Inventory accuracy is a must-have to cut waste in supply chains

The hard cost of wasted inventory in the grocery industry — known as shrink — is critical in addressing today's weighty climate change and food insecurity issues.

27th May 2021

This is a contributed op-ed written by Stefan Kalb, co-founder of Shelf Engine. Opinions are the author's own.

When an organization announces its timeline to reach zero carbon emissions, or a manufacturer rolls out a zero-waste program, we all understand the importance and impact these initiatives have on our planet. With major brands like Starbucks, Disney, Unilever, Ford and American Airlines and governments and NGOs worldwide buying in, the net-zero movement has gained significant momentum in recent years.

But there's still another, lesser-known zero that will be critical in addressing today’s weighty climate change and food insecurity issues: zero shrink. 

The impact of shrink

Shrink represents the hard cost of wasted inventory in the grocery industry.

Stores waste more than 80 billion pounds of food (roughly 40% of our food supply) every year due to administrative mistakes, breakage, spoilage, theft and other losses. Annually, it costs the grocery industry more than $50 billion in lost profits.

The cost of shrink also extends beyond up-front figures. One study supported by the U.S. Department of Agriculture found the environmental cost of food waste equates to 30 million acres of cropland and 4.2 trillion gallons of water. Environmental experts also widely agree that wasted food sitting in landfills contributes to excess greenhouse gas emissions. 

Processes must be transformed and food waste must be addressed throughout the food supply chain.

Food prices are impacted, as well, when grocers have no other way to offset the lost margins from food waste — proven in part by the latest food price index increases reported by the Food and Agriculture Organization of the United Nations. These figures are particularly staggering when you consider that approximately 50 million Americans go to bed hungry. That’s almost a quarter of all households facing food insecurity, despite there being more than enough food to go around.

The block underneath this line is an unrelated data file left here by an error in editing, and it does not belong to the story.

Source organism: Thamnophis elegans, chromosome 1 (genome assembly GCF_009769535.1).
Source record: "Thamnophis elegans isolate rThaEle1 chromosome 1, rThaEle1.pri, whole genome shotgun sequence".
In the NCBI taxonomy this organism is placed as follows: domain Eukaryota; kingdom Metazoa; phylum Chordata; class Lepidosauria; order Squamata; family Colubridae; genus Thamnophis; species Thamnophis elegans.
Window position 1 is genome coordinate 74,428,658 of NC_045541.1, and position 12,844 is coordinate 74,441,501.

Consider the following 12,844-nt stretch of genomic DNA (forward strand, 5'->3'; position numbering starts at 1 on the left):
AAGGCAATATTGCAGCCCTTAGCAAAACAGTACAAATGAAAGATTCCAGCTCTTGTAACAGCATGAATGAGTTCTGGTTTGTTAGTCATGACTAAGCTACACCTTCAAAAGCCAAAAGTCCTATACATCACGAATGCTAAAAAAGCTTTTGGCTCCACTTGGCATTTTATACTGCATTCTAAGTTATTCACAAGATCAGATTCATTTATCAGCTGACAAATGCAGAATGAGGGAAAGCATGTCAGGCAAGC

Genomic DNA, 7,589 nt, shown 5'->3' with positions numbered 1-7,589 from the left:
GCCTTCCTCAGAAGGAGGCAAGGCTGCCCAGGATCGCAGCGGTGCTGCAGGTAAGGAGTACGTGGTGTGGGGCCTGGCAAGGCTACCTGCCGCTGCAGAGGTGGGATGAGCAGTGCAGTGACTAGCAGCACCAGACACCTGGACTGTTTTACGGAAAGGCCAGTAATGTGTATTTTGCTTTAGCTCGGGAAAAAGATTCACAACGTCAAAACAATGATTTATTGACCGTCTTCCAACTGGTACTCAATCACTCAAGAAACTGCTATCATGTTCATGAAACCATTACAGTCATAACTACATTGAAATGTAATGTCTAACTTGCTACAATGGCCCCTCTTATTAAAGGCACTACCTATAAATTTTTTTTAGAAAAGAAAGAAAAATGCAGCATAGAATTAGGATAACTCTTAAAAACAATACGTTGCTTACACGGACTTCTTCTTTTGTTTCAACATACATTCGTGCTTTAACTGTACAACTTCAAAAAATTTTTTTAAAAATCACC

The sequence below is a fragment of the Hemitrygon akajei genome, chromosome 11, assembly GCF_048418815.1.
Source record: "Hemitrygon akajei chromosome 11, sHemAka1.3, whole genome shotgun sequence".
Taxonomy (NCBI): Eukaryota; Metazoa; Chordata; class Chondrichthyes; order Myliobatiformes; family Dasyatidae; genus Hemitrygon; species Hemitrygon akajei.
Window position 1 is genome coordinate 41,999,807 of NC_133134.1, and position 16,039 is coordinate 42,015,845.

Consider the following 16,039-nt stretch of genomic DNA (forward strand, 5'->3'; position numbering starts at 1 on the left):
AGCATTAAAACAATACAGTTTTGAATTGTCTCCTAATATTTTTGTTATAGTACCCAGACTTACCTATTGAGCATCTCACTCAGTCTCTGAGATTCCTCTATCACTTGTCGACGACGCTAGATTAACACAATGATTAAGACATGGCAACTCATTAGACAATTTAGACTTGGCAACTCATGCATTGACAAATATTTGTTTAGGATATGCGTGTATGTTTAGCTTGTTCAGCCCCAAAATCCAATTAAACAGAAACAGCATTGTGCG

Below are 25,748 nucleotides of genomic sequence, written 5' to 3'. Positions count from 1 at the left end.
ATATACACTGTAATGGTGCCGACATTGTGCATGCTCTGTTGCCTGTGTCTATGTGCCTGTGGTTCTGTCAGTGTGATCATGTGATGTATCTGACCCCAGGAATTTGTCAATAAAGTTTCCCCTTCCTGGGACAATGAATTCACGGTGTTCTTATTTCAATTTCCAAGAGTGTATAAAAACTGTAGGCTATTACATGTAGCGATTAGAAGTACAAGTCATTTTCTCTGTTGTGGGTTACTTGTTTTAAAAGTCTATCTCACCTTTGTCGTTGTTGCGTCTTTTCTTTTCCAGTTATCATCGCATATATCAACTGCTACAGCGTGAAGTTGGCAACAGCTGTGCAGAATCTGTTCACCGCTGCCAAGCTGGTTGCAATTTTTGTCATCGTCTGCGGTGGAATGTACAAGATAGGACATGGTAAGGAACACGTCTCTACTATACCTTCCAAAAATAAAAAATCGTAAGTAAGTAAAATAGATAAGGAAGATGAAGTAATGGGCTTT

Fresh food is the very essence of our existence, but our misuse of it is killing us and the planet.

To reverse the damage of excess food waste on the climate, we need momentum behind a zero shrink movement. We need consumer awareness around the true extent of food waste, and for grocers to aggressively address the issue. We need investments in technology innovation across all facets of the industry to automate broken systems and improve, so stores order only what will actually sell.

Even amid significant hard and soft costs, most grocery operators don’t realize their role in the issue. Many are throwing away up to 50% of their fresh food inventory, and still they remain stuck in the conventional ways of managing the food supply chain.

Opening up capital for underserved markets

Tens of millions of Americans still live in areas lacking access to affordable, healthy food. Developers often avoid opening new stores in low-income areas and food prices are sometimes higher in these neighborhoods due to complex economic factors relating to food stamps, labor and other issues. Reducing grocery shrink directly improves grocery sales performance and profit margins, freeing up budgets for better pricing flexibility and capital to expand into underserved markets. 

Processes must be transformed and food waste must be addressed throughout the food supply chain. The pandemic and natural disasters have delivered a one-two punch on this front, causing massive disruptions, shortages and delays. From COVID-19 outbreaks at production facilities to food transport issues and power outages, the food supply chain has struggled to stay operational, control spoilage and consistently deliver food when and where it is needed. 

To reverse the damage of excess food waste on the climate, we need momentum behind a zero shrink movement. 

Organizations such as Divert and Refed are rolling out smart tracking technology, processes and services to provide food rescue, shifting unsold inventory away from landfills to people who need it.

In some cases, food rescue has helped retailers grow their food donations by up to 50% and maintain traceability of the impact of their donations on nonprofits. Kroger’s Zero Hunger I Zero Waste program is a prime example of the types of lofty goals the grocery industry needs to set in order to drastically reduce waste and divert whatever still remains. 

Industry leaders, entrepreneurs, nonprofits and governments must come together to innovate and invest in new solutions. Grocers must commit to waste diversion programs. Technologies and business models need to change to improve ordering accuracy and reduce waste industry-wide. Individuals must demand action before it is too late. Only through big changes will we be in a position to combat mounting food waste and ensure fresh food is available to those who need it most.

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